The National Council for Voluntary Organisations is considering drawing up a set of standards for private firms and charities to follow when they are working together to deliver public services through initiatives such as the Work Programme.
Speaking yesterday at a meeting of the All-Party Parliamentary Group on Civil Society and Volunteering in Westminster, Sir Stuart Etherington, chief executive of the NCVO, said the Work Programme was continuing to pose problems for the voluntary sector groups that were delivering it.
"It is raising a number of issues that are problematic," he said. "One is a phenomenon described as ‘cream and park’, in which private firms cream off the easier clients and park the rest with voluntary organisations."
He said a counterpart for the Compact – a set of principles that govern the relationship between charities and central and local government – should be considered in the context of charities and private firms.
"There is no Compact in the relationship between charities and private sector contractors," he said. "The Merlin standard, which the government has introduced to perform this function, is often not being used appropriately. The NCVO will want to think about this."
He said there were some examples of good practice among private firms delivering Work Programme contracts with third sector subcontractors. "Exposing examples of things being done well is important so that other providers are shamed into doing it well too," he said.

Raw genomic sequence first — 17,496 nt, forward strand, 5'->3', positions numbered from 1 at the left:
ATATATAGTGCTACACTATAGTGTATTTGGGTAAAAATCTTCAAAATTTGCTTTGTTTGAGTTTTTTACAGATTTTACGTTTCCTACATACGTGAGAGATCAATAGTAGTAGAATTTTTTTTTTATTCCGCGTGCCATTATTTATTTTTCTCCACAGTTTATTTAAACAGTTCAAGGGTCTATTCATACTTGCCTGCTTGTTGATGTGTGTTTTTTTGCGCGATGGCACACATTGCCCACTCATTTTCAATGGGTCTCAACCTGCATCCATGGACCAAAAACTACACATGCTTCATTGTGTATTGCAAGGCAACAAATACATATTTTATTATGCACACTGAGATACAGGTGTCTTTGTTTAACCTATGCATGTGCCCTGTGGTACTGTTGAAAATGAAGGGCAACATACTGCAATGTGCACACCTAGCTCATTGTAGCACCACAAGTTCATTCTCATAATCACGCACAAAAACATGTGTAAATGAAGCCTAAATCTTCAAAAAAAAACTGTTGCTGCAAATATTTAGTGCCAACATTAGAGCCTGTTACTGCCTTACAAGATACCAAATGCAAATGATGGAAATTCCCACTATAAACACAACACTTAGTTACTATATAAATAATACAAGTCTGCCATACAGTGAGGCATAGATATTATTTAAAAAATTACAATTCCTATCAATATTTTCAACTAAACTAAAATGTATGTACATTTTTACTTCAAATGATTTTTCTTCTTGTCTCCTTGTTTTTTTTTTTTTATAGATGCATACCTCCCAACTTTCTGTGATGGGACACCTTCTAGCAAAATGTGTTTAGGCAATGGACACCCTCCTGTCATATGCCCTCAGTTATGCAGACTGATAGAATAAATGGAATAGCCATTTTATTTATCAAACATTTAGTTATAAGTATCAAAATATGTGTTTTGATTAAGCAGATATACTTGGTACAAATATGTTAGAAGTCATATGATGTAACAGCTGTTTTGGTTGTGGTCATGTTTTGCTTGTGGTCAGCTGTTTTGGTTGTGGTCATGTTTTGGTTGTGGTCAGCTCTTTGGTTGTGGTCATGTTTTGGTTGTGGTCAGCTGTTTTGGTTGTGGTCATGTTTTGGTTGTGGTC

Etherington said charities were deciding not to criticise government policies for fear of losing their funding.
"I suspect there is a level of self-censorship going on," he said. "It is subtle and you cannot grasp it because nobody will admit to it happening, but charities fear losing their government contracts."
Dame Suzi Leather, chair of the Charity Commission, also spoke at the meeting, set up to discuss charities and independence.
Asked what she would like the review of the Charities Act 2006 to consider in the context of charities’ independence, she said that Scottish legislation made it clear charities could not be subject to ministerial or crown control.
In practice, she said, this meant that non-departmental public bodies could not be charities in Scotland, unlike in England and Wales. "If having this phrase written into the legislation appeals in Scotland, then what are the arguments against having it in England and Wales?" she asked.
Leather also told the meeting that charities had a chance to express their "collective values" by refusing to deliver public services if the government did not provide enough funding to allow those services to be of top quality.
"If it is clear in 10 years that charities won’t deliver public services because the quality is low, but the private sector will, that would say something about the sector," she said. "There is an opportunity for the sector to express its collective values."